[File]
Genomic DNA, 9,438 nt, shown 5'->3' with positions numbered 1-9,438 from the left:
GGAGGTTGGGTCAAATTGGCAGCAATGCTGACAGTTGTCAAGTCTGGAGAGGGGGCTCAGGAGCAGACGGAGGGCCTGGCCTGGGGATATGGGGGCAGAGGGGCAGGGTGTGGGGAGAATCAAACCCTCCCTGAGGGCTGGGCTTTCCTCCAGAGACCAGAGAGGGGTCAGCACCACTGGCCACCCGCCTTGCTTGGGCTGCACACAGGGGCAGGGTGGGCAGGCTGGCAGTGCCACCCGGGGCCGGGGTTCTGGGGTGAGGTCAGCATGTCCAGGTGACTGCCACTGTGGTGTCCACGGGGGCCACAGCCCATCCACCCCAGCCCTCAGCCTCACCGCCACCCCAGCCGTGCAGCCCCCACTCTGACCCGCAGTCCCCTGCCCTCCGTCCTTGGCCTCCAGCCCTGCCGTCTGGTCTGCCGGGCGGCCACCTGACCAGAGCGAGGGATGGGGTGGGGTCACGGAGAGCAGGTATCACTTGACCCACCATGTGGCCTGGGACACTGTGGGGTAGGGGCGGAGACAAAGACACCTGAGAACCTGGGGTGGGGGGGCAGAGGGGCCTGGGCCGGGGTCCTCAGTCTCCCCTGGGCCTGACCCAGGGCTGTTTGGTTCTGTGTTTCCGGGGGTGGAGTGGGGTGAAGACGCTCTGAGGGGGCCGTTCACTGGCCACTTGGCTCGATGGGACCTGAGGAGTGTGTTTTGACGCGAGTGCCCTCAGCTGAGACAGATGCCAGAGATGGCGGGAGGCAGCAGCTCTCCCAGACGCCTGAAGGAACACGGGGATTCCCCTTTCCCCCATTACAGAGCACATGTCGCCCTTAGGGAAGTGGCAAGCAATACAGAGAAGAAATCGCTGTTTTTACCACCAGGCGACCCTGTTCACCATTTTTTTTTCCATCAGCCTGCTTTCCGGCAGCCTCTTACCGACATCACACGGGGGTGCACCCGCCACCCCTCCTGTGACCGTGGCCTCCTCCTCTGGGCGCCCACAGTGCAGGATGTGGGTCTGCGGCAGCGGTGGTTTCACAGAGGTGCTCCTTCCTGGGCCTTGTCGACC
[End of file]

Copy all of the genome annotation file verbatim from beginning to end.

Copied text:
Genomic DNA, 9,438 nt, shown 5'->3' with positions numbered 1-9,438 from the left:
GGAGGTTGGGTCAAATTGGCAGCAATGCTGACAGTTGTCAAGTCTGGAGAGGGGGCTCAGGAGCAGACGGAGGGCCTGGCCTGGGGATATGGGGGCAGAGGGGCAGGGTGTGGGGAGAATCAAACCCTCCCTGAGGGCTGGGCTTTCCTCCAGAGACCAGAGAGGGGTCAGCACCACTGGCCACCCGCCTTGCTTGGGCTGCACACAGGGGCAGGGTGGGCAGGCTGGCAGTGCCACCCGGGGCCGGGGTTCTGGGGTGAGGTCAGCATGTCCAGGTGACTGCCACTGTGGTGTCCACGGGGGCCACAGCCCATCCACCCCAGCCCTCAGCCTCACCGCCACCCCAGCCGTGCAGCCCCCACTCTGACCCGCAGTCCCCTGCCCTCCGTCCTTGGCCTCCAGCCCTGCCGTCTGGTCTGCCGGGCGGCCACCTGACCAGAGCGAGGGATGGGGTGGGGTCACGGAGAGCAGGTATCACTTGACCCACCATGTGGCCTGGGACACTGTGGGGTAGGGGCGGAGACAAAGACACCTGAGAACCTGGGGTGGGGGGGCAGAGGGGCCTGGGCCGGGGTCCTCAGTCTCCCCTGGGCCTGACCCAGGGCTGTTTGGTTCTGTGTTTCCGGGGGTGGAGTGGGGTGAAGACGCTCTGAGGGGGCCGTTCACTGGCCACTTGGCTCGATGGGACCTGAGGAGTGTGTTTTGACGCGAGTGCCCTCAGCTGAGACAGATGCCAGAGATGGCGGGAGGCAGCAGCTCTCCCAGACGCCTGAAGGAACACGGGGATTCCCCTTTCCCCCATTACAGAGCACATGTCGCCCTTAGGGAAGTGGCAAGCAATACAGAGAAGAAATCGCTGTTTTTACCACCAGGCGACCCTGTTCACCATTTTTTTTTCCATCAGCCTGCTTTCCGGCAGCCTCTTACCGACATCACACGGGGGTGCACCCGCCACCCCTCCTGTGACCGTGGCCTCCTCCTCTGGGCGCCCACAGTGCAGGATGTGGGTCTGCGGCAGCGGTGGTTTCACAGAGGTGCTCCTTCCTGGGCCTTGTCGACC